There are post-it notes all over my mother’s room at the assisted living place where she has lived since being diagnosed with Alzheimer’s in the summer of 2005. She loves post-it notes. She likes them in bright colors like hot pink and green. Some of them have her name on them: A Note From…. She has always like post-it notes—they used to accompany the many newspaper and magazine articles she sent my sisters and me before her illness stole that ability—but now it seems she relies on them to accompany herself.
Many many of them say “Remember to thank the girls for the flowers.” Since my sisters and I send her flowers every two weeks and since she always thanks us when we call her, this one seems to be working. Although, instead of one post-it with that instruction, she has dozens, of various colors, pasted on her mirror, her now defunct computer screen, the wall by the door out of her room. She also has a lot of notes to call one or the other of her daughters, which she seldom does, relying instead on our calling her. We do it regularly, but nonetheless she complains to my aunt that no one calls her and no one tells her what is going on.
My mother also collects newspapers, magazines and other scraps of paper on which she has more written notes to herself. Every time my sisters or I visit we undertake to clean her room of these old and yellowed papers and periodicals but she has a hard time letting go. We find it works better if we double team her: one distracts her with conversation or a walk, while the other stuffs papers into plastic bags and hauls them down to the supply room to dump them in the trash bins. If she catches us, Mother insists on “going through” each bit and bob before we are allowed to toss it. Sometimes we help her do so, weeding out what few important papers have not been picked up by my uncle, and collecting cards and letters she wishes to save, as we try and separate those from months and months of reading material.
When we cleaned out her house to sell it before she went into assisted living we found file cabinets full of newspapers and magazines in the basement, but now this obsession has taken on a new and more potent form and it overwhelms even her sometimes as she has, in her small one-bedroom flat, nowhere to hide things. In addition, it is clear that my mother reads the same paper or magazine dozens and dozens of times, each time it is new to her; which may explain why she is so reluctant to let go.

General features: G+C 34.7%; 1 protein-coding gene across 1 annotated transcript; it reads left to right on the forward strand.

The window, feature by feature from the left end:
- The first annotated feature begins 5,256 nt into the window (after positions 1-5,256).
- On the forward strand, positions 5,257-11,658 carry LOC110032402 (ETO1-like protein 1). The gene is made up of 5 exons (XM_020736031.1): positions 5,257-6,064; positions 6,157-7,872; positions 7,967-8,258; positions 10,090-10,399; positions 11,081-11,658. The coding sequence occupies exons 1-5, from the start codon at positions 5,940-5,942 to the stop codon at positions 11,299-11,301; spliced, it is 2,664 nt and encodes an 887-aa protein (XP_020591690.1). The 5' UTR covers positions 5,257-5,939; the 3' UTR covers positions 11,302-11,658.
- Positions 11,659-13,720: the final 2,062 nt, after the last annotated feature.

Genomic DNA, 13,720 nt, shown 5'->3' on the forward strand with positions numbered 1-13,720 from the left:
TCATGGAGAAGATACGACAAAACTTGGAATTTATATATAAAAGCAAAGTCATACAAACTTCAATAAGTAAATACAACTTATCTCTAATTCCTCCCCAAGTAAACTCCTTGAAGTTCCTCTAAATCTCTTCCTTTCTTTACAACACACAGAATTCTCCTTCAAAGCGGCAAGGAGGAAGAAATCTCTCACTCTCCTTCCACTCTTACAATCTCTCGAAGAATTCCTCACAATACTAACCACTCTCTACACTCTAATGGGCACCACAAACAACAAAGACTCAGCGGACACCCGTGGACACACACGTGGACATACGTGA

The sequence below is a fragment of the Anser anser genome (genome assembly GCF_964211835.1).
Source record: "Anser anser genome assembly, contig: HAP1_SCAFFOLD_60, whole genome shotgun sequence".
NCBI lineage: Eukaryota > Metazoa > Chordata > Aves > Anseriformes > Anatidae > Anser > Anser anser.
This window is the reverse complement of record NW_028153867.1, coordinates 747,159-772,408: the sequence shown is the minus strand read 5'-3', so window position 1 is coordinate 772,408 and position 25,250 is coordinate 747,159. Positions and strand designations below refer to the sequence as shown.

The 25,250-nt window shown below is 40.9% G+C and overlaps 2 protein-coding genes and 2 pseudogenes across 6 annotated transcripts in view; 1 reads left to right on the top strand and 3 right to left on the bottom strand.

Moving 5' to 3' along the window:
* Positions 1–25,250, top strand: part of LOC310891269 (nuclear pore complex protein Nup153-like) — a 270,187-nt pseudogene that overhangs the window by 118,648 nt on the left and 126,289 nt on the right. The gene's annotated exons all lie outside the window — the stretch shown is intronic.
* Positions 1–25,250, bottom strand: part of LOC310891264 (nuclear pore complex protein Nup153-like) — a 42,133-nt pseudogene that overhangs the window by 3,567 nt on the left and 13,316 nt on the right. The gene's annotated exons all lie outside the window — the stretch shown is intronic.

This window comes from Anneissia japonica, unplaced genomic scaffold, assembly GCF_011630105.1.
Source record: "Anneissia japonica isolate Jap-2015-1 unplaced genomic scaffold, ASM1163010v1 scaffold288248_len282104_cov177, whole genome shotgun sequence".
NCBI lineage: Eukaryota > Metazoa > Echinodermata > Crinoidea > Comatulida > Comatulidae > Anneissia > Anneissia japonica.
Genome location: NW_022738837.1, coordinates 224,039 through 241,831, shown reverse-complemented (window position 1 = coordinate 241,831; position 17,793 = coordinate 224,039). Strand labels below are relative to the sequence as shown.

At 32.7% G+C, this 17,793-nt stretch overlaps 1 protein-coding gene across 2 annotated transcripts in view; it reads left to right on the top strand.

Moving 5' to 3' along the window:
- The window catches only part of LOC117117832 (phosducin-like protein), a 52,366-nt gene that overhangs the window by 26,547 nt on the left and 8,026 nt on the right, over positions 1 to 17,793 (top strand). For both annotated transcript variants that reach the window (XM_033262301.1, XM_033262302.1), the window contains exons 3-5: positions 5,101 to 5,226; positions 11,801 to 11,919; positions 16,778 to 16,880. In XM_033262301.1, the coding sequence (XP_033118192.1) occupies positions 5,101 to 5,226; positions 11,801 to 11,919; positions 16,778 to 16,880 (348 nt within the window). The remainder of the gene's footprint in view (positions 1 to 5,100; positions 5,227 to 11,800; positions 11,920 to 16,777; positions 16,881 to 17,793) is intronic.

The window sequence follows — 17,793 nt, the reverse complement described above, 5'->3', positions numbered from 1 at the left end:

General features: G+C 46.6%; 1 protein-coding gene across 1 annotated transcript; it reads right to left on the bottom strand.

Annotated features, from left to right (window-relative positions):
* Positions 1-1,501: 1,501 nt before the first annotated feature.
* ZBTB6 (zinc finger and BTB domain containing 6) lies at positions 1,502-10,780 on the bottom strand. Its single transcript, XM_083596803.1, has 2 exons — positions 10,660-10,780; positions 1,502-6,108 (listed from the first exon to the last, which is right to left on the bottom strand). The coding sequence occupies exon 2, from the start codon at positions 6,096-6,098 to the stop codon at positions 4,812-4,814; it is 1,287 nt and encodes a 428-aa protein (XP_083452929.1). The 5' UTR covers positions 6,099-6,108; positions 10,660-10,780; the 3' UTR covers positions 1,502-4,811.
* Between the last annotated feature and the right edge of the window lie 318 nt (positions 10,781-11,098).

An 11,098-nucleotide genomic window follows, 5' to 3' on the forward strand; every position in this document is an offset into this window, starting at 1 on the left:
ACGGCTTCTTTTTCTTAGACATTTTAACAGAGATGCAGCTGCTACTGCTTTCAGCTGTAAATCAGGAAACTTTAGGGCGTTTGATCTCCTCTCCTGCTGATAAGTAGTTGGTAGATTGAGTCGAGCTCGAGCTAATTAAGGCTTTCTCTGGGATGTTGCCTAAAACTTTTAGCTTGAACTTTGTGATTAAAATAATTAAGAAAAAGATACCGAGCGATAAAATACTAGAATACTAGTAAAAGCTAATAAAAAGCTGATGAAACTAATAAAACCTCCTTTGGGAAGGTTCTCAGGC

This last visit my sister and I were confronted with an entire couch full of paper. My mother insisted she had meant to go through the piles before our arrival. Instead I sat with her patiently and explained that I would go through the notices from charities, the letters, and the papers and keep those I knew she wanted while my sister threw the larger stuff away. She seemed, for the first time, almost placid about it.
In the pile I kept were some things I would take to my uncle and some things I would take to my heart. A note marked Thursday said CALL (her doctor) RE MEMORY & KNOWLEDGE LOSS TERRIFIED kicked me in the stomach. I have no way of knowing when she wrote this; it could have been and probably was, years old. But it stopped me in my tracks. How must it feel to know and not know why, and then to know and not know, and then finally just not to know.
My mother still insists she is in assisted living merely because she cannot drive. But she is in assisted living because she cannot live.
On one scrap of paper, I saw what looked like the typed copy of my grandmother’s famous poppy seed cake. I was elated, as I had been trying to replicate it for years. But when I examined it closely I saw the recipe read like something out of a fun house. Written when she could still use her computer and printer—which meant it was at least two years old—it said “Soak ½ cup of mohn (which is Yiddish for poppy seeds) in one cup water.” Then “how long?” was in parentheses. Later the recipe called for “3/8 lb of spry (do the math)” followed by”2 eggs separated (that’s the secret).” The end of the ingredient list had “bake—1 hour” and “frost with chocolate frosting.” It did not make me laugh.